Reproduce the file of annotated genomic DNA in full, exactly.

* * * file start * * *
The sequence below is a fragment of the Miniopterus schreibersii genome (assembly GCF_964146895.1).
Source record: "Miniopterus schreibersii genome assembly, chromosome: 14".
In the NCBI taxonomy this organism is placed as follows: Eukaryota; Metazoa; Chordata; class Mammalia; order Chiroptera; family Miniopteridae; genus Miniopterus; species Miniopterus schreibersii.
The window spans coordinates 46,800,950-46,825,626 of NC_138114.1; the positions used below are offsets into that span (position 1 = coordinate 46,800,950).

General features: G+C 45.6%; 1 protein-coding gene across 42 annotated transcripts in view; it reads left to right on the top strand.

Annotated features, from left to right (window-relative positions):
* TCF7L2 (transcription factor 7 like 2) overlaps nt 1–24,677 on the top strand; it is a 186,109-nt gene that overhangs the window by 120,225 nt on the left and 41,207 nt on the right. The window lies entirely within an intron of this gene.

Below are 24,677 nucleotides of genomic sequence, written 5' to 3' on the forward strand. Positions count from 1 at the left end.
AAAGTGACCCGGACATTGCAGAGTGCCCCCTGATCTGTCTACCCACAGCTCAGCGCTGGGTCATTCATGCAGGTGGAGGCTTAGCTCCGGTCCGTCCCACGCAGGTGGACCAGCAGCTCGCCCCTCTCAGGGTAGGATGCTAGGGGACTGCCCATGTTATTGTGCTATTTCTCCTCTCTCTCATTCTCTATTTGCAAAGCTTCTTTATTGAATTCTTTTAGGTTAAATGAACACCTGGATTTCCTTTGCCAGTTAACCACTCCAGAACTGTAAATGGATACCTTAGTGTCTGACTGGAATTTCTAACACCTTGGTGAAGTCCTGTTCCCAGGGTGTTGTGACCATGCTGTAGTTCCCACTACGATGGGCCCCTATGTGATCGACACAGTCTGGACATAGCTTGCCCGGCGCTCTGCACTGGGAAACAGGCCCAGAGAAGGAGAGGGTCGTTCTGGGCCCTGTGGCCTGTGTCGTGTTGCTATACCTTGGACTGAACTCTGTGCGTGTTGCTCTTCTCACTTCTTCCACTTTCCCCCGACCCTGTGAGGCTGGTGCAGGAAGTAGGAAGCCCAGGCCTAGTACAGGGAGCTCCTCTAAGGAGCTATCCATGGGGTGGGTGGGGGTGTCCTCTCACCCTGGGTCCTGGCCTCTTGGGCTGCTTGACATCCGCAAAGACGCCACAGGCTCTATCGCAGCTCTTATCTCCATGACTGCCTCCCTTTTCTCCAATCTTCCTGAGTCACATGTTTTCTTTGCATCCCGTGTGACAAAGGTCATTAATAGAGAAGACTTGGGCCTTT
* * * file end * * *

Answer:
The sequence below is a fragment of the Miniopterus schreibersii genome (assembly GCF_964146895.1).
Source record: "Miniopterus schreibersii genome assembly, chromosome: 14".
In the NCBI taxonomy this organism is placed as follows: Eukaryota; Metazoa; Chordata; class Mammalia; order Chiroptera; family Miniopteridae; genus Miniopterus; species Miniopterus schreibersii.
The window spans coordinates 46,800,950-46,825,626 of NC_138114.1; the positions used below are offsets into that span (position 1 = coordinate 46,800,950).

General features: G+C 45.6%; 1 protein-coding gene across 42 annotated transcripts in view; it reads left to right on the top strand.

Annotated features, from left to right (window-relative positions):
* TCF7L2 (transcription factor 7 like 2) overlaps nt 1–24,677 on the top strand; it is a 186,109-nt gene that overhangs the window by 120,225 nt on the left and 41,207 nt on the right. The window lies entirely within an intron of this gene.

Below are 24,677 nucleotides of genomic sequence, written 5' to 3' on the forward strand. Positions count from 1 at the left end.
AAAGTGACCCGGACATTGCAGAGTGCCCCCTGATCTGTCTACCCACAGCTCAGCGCTGGGTCATTCATGCAGGTGGAGGCTTAGCTCCGGTCCGTCCCACGCAGGTGGACCAGCAGCTCGCCCCTCTCAGGGTAGGATGCTAGGGGACTGCCCATGTTATTGTGCTATTTCTCCTCTCTCTCATTCTCTATTTGCAAAGCTTCTTTATTGAATTCTTTTAGGTTAAATGAACACCTGGATTTCCTTTGCCAGTTAACCACTCCAGAACTGTAAATGGATACCTTAGTGTCTGACTGGAATTTCTAACACCTTGGTGAAGTCCTGTTCCCAGGGTGTTGTGACCATGCTGTAGTTCCCACTACGATGGGCCCCTATGTGATCGACACAGTCTGGACATAGCTTGCCCGGCGCTCTGCACTGGGAAACAGGCCCAGAGAAGGAGAGGGTCGTTCTGGGCCCTGTGGCCTGTGTCGTGTTGCTATACCTTGGACTGAACTCTGTGCGTGTTGCTCTTCTCACTTCTTCCACTTTCCCCCGACCCTGTGAGGCTGGTGCAGGAAGTAGGAAGCCCAGGCCTAGTACAGGGAGCTCCTCTAAGGAGCTATCCATGGGGTGGGTGGGGGTGTCCTCTCACCCTGGGTCCTGGCCTCTTGGGCTGCTTGACATCCGCAAAGACGCCACAGGCTCTATCGCAGCTCTTATCTCCATGACTGCCTCCCTTTTCTCCAATCTTCCTGAGTCACATGTTTTCTTTGCATCCCGTGTGACAAAGGTCATTAATAGAGAAGACTTGGGCCTTT